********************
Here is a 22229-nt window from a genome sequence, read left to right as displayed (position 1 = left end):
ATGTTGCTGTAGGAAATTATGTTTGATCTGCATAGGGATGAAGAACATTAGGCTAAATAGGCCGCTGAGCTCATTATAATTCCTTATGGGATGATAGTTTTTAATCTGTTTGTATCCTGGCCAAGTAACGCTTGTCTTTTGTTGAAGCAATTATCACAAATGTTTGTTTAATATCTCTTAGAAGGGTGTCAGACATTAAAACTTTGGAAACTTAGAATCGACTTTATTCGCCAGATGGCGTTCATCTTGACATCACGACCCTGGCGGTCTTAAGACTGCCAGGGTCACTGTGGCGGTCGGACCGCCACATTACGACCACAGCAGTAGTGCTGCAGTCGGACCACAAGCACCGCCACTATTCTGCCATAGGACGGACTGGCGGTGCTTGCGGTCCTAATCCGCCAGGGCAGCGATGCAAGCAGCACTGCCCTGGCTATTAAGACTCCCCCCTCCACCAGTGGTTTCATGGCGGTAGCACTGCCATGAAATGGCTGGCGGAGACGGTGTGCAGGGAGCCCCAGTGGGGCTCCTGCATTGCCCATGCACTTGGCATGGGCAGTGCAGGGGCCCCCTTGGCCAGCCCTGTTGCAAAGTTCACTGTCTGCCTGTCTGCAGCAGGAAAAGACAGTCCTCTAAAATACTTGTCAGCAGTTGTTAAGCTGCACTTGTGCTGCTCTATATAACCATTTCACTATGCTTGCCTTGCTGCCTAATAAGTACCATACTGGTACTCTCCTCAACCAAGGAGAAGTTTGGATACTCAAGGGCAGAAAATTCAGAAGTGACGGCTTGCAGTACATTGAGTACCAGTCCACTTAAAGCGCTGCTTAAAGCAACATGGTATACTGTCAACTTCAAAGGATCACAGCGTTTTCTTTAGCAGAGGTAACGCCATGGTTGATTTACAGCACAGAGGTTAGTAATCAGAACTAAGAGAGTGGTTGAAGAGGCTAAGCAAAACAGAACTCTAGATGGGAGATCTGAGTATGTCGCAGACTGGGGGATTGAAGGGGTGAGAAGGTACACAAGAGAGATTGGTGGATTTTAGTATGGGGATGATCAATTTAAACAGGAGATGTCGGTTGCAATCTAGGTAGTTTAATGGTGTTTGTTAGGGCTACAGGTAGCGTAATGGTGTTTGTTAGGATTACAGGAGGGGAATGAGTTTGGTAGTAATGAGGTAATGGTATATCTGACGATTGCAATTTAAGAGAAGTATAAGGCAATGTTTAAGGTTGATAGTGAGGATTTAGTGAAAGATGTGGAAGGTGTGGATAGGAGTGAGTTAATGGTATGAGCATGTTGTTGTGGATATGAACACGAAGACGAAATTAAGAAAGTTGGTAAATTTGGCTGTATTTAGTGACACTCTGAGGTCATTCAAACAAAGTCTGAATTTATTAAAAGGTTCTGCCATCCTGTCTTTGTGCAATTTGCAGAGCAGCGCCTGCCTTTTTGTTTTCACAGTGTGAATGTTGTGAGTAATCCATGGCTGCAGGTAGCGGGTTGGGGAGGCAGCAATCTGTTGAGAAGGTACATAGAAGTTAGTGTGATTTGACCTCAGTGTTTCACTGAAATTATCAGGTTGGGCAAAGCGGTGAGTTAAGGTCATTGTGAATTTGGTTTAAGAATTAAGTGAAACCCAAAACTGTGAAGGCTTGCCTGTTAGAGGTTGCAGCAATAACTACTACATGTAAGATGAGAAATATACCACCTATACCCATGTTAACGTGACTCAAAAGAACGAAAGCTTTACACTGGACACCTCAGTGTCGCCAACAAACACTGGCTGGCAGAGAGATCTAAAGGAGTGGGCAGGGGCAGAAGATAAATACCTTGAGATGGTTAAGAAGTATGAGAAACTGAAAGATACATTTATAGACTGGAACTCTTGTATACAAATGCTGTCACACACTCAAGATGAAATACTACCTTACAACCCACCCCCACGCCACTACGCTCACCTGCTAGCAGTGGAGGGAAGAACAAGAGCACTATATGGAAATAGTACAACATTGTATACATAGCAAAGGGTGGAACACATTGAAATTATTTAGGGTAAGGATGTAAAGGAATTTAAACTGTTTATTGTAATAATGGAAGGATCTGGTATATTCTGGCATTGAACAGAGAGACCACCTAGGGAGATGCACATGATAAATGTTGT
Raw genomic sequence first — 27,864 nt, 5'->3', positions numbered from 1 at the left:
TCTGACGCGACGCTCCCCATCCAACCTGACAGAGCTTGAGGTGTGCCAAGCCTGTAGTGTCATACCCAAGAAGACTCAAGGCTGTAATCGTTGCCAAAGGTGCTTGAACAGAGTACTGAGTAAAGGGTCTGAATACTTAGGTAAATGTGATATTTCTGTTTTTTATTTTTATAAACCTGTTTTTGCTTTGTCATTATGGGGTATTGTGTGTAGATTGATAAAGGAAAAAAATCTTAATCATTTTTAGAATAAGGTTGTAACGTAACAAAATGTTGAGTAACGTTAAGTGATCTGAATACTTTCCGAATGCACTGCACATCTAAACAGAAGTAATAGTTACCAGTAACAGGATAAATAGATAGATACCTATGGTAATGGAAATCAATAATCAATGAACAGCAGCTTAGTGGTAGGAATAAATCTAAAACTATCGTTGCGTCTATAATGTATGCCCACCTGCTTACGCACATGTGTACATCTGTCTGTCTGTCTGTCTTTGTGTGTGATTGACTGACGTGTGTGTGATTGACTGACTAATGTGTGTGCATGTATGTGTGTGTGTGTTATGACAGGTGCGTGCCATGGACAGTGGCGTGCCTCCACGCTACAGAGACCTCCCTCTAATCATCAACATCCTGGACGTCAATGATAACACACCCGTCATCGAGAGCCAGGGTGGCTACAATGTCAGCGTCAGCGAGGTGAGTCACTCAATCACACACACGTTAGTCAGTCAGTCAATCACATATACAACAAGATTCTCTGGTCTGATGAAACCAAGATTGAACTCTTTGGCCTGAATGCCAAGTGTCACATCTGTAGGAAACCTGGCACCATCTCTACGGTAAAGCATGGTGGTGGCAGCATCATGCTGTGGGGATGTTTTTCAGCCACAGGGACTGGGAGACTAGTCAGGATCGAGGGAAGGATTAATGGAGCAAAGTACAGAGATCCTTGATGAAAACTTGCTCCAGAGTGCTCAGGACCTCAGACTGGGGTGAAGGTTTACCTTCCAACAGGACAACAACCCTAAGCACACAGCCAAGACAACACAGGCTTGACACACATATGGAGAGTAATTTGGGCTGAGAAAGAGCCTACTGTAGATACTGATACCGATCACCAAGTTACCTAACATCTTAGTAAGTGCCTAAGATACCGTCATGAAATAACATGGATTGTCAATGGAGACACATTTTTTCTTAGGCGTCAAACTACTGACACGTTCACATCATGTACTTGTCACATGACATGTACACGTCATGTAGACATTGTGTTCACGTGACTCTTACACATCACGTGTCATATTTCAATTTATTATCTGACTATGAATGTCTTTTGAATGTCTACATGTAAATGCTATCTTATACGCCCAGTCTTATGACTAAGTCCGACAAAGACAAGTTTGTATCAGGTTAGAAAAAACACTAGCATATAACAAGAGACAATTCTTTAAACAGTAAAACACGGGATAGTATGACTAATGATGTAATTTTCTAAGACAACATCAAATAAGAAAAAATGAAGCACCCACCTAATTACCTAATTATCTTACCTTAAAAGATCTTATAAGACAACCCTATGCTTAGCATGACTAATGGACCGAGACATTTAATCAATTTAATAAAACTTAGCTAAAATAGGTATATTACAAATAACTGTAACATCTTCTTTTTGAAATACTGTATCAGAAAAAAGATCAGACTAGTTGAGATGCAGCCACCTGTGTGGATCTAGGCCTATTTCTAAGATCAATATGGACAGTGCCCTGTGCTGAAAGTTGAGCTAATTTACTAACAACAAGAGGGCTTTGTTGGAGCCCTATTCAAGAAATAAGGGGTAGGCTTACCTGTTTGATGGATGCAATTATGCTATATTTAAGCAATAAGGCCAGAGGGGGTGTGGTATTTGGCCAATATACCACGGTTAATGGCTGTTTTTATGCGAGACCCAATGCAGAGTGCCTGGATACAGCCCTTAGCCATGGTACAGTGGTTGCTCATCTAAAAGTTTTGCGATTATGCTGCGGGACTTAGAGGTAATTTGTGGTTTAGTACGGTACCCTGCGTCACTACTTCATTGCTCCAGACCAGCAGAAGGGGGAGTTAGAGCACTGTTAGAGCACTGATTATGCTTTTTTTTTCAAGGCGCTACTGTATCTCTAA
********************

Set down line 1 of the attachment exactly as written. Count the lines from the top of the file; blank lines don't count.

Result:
Here is a 22229-nt window from a genome sequence, read left to right as displayed (position 1 = left end):